Also, while I appreciate your feeling that you want to pay the original creditor and this "stick it to the collector," this strategy doesn't work. Many times the original creditor no longer owns the debt so you are just paying the wrong party and your payment won't get any credit on your credit report. But even if the collector doesn't own the debt, the original creditor will still pay the creditor their commission for collecting the debt - it is in their contract! Hope this perspective helps!

Mark as helpful

1 found this helpful

1 lawyer agrees

3 comments

Asker

Posted

Thanks I have unfortunately been through chapter 7 bankruptcy and so my rebuilding my credit hasn't been all that good. I still have debts with my ex husband. Two open car loans and now a third since I had to get my own car. Is there anyway i can start a home pre qualification with my credit union? If I can pay rent I can pay a mortgage. With all the foreclosures here in Ga I could get a nice home for less than $60k..what about lease with an option to buy?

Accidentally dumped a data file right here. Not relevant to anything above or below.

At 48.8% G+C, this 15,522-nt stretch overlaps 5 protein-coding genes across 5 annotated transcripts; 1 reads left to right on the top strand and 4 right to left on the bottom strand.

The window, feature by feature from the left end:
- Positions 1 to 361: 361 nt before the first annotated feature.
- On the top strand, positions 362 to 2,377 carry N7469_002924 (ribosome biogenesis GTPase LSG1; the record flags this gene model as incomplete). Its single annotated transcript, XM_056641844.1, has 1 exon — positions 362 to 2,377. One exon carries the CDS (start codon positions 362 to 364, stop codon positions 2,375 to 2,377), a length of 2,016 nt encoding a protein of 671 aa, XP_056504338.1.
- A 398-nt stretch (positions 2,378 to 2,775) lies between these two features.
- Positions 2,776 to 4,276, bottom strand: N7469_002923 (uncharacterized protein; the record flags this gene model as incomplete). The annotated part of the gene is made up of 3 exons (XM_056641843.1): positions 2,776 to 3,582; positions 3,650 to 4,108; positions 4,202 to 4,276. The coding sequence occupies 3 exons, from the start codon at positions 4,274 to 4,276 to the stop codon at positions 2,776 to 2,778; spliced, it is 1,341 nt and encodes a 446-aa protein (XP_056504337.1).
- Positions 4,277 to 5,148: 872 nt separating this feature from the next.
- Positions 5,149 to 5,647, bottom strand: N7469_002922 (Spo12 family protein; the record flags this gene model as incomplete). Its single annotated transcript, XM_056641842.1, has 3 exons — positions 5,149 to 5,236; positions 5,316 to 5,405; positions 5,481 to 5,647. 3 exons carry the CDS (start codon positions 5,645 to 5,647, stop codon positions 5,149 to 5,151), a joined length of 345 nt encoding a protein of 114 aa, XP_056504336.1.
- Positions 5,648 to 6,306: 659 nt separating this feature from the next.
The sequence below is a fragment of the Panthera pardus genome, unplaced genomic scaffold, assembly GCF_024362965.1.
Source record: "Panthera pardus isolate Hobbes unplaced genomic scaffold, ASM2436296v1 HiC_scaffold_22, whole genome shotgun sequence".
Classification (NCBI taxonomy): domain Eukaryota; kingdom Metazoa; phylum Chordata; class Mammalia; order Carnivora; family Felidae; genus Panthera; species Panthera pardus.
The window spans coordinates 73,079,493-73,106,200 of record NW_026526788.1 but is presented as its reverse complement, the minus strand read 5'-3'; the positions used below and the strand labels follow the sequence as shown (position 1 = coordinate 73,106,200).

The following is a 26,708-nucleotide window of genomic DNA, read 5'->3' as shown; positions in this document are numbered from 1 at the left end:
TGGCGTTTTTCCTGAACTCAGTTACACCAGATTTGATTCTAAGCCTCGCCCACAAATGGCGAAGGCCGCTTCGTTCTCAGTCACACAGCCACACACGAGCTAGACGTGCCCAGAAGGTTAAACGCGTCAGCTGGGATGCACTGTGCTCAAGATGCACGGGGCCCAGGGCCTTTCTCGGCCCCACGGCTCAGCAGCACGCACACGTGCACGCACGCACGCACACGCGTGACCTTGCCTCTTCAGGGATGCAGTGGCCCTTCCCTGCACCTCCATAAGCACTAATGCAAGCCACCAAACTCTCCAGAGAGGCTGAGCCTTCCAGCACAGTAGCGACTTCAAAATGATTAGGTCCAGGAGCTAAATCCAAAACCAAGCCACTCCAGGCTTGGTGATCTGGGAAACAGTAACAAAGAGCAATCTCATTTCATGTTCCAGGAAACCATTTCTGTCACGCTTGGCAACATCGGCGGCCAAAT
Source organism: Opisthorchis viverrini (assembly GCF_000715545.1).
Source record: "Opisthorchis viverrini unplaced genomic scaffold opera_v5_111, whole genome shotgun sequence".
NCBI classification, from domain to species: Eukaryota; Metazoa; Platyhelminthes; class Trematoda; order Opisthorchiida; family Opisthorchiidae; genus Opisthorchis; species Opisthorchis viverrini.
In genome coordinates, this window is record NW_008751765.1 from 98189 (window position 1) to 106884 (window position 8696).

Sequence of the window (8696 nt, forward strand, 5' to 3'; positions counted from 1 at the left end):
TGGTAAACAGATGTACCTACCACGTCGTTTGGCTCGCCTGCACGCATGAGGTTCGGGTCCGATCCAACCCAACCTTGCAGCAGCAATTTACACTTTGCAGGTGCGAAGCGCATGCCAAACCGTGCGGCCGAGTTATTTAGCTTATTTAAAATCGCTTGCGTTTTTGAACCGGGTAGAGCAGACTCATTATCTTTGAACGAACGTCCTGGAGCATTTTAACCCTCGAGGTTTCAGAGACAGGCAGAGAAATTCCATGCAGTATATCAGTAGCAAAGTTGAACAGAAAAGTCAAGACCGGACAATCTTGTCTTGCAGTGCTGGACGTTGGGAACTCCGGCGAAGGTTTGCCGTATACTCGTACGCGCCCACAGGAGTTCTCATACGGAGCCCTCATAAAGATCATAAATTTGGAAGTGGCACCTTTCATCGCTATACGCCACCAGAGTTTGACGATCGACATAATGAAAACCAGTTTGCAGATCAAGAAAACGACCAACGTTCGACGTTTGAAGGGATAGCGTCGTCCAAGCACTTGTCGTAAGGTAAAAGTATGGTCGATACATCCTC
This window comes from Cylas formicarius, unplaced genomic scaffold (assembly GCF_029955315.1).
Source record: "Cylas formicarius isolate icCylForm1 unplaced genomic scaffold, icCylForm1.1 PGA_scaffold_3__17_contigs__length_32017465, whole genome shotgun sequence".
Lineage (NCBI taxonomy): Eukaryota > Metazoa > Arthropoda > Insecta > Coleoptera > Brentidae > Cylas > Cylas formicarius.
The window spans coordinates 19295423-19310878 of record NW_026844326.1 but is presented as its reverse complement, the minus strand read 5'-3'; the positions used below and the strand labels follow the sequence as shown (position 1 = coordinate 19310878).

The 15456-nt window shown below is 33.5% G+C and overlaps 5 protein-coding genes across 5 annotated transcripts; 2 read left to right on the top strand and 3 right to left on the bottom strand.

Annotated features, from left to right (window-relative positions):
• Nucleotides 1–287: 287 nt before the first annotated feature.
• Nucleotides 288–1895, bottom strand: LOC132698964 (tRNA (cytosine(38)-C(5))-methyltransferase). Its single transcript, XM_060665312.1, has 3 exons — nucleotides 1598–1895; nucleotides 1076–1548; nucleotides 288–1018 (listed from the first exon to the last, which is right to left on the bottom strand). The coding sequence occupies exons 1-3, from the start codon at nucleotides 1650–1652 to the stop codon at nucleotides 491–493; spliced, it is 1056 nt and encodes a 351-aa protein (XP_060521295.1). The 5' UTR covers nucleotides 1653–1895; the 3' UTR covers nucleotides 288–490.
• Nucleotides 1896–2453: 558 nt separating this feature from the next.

Kris K. Skaar

Kris K. Skaar

Posted

Be very careful if you are considering a lease-purchase or lease-option-to-purchase transaction. I have seen far too many cases where the property owner takes advantage of someone like yourself who may have difficulty qualifying for conventional financing. Too often these deals are structured to strip the purchaser of all of her/his cash (calling that large payment a "down payment" or "option price") with impossible to meet option terms. The deal is designed so that you can never buy the property. It just winds up being a very expensive lease. There may be some good lease-purchase deals, but then again, those people don't call my office. Just if you do this, be really careful.